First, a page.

Editor's Note: A small adjustment can make a huge difference

A small adjustment can make a huge difference. —TaraMarie Perri

The fall back-to-school season can be an exhilarating fresh start—and it can be stressful. It seems we could all benefit from a bit of yoga practice. Yoga’s calming attention to breath and meditation is fundamental to TaraMarie Perri’s Mind Body Dancer program. But as Perri says in “How I Teach Yoga for Dancers," “We don’t teach bliss and rainbows.” Her practice grew from her interest in alignment and anatomical awareness. Simply put, yoga helped her become a better dancer. We’re excited to share her advice about poses used (and misused!) frequently by dancers.

One of Arvin Cheng Arjona’s first tasks of the new school year is to organize an annual spring trip to either the Regional or National High School Dance Festival. He says the festivals are a good ego reality check for his students, many of whom study at local studios outside his class. “They’re all well-trained,” he says. “But I tell them there’s always someone better. They don’t believe me until they go to the festival.” Read about Arjona’s engaging approach to college prep dance in Millburn, New Jersey, in “Boundless Energy.”

Technology is a wonderful tool that can support the way you teach. But with the frequency of new offerings and upgrades, it’s not easy to keep up. That’s why editor (and dancer) Kristin Schwab makes a suggestion in every issue of Dance Teacher. (See Technology here.) Also, “Ask the Experts” columnist Barry Blumenfeld offers great tips that are targeted to those working in the K–12 setting. Note: Did you know you can now get your monthly Dance Teacher magazine on your iPad or other tablet, via the iTunes or Nook newsstand?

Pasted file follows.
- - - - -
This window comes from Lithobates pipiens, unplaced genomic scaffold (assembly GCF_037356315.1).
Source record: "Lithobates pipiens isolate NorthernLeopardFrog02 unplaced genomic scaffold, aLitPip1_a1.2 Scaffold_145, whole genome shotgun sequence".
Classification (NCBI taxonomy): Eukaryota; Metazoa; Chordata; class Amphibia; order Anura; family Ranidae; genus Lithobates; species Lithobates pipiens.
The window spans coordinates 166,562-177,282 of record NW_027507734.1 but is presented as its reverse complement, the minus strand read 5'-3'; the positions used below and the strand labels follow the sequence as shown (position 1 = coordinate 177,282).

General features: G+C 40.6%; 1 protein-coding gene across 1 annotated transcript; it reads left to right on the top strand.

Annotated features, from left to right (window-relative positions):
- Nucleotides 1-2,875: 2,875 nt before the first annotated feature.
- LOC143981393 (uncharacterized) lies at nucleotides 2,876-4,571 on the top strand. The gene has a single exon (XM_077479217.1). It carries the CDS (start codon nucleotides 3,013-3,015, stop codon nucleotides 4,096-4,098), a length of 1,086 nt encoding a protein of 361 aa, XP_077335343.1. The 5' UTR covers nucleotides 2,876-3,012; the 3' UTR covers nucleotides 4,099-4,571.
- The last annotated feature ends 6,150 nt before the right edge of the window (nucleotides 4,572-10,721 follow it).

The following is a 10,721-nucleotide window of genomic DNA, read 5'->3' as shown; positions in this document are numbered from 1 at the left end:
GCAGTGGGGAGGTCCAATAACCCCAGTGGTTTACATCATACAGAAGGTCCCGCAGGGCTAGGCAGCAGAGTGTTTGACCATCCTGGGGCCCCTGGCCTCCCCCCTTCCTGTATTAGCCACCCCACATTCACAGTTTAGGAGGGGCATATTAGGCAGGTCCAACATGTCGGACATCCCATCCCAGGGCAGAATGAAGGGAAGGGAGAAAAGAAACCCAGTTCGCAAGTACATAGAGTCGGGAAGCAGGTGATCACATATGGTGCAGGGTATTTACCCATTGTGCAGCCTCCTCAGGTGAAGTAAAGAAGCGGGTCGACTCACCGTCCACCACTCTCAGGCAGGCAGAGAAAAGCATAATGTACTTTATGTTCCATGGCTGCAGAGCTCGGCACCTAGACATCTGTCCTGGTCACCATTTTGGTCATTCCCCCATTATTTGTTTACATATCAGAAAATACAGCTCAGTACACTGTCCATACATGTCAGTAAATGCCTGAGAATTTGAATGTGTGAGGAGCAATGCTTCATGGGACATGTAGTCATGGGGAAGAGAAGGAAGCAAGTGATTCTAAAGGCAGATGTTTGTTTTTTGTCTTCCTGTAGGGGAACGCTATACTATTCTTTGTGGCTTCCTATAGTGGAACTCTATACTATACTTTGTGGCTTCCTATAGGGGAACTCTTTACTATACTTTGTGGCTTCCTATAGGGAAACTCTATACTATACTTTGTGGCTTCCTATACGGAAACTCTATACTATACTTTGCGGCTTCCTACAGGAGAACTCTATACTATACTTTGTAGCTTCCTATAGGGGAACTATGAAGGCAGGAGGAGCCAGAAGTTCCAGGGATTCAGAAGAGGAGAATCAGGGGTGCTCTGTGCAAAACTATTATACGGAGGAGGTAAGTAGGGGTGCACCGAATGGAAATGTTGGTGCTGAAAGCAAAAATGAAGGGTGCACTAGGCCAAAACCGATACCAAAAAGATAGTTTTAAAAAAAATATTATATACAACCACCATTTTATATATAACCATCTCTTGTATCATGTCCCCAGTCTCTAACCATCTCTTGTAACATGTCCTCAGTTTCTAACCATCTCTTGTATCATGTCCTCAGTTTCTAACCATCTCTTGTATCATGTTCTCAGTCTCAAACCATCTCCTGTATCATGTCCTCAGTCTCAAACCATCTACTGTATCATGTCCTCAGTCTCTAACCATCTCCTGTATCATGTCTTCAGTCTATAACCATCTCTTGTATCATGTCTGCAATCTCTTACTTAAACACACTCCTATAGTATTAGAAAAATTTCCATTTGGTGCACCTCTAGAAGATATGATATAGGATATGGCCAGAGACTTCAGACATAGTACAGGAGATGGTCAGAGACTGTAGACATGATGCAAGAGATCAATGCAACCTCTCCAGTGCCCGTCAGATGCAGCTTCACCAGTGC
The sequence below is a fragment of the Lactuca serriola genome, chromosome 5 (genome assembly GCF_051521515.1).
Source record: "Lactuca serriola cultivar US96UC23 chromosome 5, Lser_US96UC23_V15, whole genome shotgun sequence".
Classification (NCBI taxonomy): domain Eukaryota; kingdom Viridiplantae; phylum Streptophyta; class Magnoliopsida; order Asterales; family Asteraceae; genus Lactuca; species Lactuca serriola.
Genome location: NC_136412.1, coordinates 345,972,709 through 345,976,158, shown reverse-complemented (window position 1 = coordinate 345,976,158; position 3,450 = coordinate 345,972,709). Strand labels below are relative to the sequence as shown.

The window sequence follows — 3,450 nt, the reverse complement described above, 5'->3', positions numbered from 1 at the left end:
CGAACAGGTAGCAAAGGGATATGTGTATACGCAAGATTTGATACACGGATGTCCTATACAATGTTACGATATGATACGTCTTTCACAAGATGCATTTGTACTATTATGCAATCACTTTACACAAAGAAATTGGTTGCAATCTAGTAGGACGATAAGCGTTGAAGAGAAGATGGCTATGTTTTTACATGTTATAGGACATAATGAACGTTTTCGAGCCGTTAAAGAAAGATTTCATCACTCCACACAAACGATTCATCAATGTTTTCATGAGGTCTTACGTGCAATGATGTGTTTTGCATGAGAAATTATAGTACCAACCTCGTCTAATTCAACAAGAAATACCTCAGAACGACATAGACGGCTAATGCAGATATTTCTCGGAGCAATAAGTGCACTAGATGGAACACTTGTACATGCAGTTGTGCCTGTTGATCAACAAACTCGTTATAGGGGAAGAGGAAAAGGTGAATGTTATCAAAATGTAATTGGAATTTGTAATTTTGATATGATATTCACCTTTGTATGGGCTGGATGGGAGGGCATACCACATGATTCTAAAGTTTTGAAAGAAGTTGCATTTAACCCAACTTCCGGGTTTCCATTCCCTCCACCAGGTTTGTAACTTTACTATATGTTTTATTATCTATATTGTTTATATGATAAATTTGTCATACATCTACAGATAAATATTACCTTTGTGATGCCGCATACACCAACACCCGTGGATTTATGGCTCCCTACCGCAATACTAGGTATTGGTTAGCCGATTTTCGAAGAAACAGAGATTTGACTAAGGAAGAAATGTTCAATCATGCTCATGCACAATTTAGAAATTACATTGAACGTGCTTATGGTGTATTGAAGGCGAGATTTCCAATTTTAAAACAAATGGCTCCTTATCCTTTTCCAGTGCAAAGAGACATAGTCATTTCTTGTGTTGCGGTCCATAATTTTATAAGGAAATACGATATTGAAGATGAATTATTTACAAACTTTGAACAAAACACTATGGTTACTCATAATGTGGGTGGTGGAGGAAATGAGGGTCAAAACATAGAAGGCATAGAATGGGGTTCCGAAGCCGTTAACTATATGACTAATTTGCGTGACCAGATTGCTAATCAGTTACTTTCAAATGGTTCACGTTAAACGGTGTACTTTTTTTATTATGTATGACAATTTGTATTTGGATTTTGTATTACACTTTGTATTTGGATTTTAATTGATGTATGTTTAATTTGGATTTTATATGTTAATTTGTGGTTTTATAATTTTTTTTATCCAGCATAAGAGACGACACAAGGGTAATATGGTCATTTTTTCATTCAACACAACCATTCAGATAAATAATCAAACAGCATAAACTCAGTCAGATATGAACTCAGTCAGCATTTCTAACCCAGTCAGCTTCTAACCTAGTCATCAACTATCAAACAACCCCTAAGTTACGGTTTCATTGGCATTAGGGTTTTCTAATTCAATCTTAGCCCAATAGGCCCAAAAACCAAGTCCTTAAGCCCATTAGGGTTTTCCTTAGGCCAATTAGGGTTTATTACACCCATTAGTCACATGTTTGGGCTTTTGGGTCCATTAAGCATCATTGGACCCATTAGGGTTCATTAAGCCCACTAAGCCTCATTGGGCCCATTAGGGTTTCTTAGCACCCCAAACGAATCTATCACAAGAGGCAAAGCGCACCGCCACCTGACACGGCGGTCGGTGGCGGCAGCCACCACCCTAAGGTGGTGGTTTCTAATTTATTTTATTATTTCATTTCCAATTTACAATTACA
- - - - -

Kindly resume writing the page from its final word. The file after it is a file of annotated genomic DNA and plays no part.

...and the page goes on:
While you may sometimes want to hide your head in the sand when it comes to electronic technology, that’s not an option with new advances in pointe shoes. So this month, we asked Amy Brandt to give us a “Pointe Shoe Primer” reviewing all the latest innovations from noted manufacturers. Brandt knows what she’s talking about: A dancer with the Suzanne Farrell Ballet, she also manages pointe shoes for the company. After reading the primer, head to your local dancewear store, where the master fitter will make sure your students spend their money well.

Photo by Matthew Murphy

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As a studio owner, you're probably pretty used to juggling. Running a business is demanding, with new questions and challenges pulling your attention in a million different directions each day.

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For an aspiring professional dancer, an unexpected injury can feel like a death sentence to a career that hasn't even started. The recovery process following an injury can be one of the most grueling and heartbreaking experiences a performer will ever face. In times like these, dance teachers have the power to boost or weaken a dancer's morale.

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Q: Last season I had three dancers on my junior team who struggled all year. They've trained with me for years, yet they keep sliding farther behind their classmates. What should I do?

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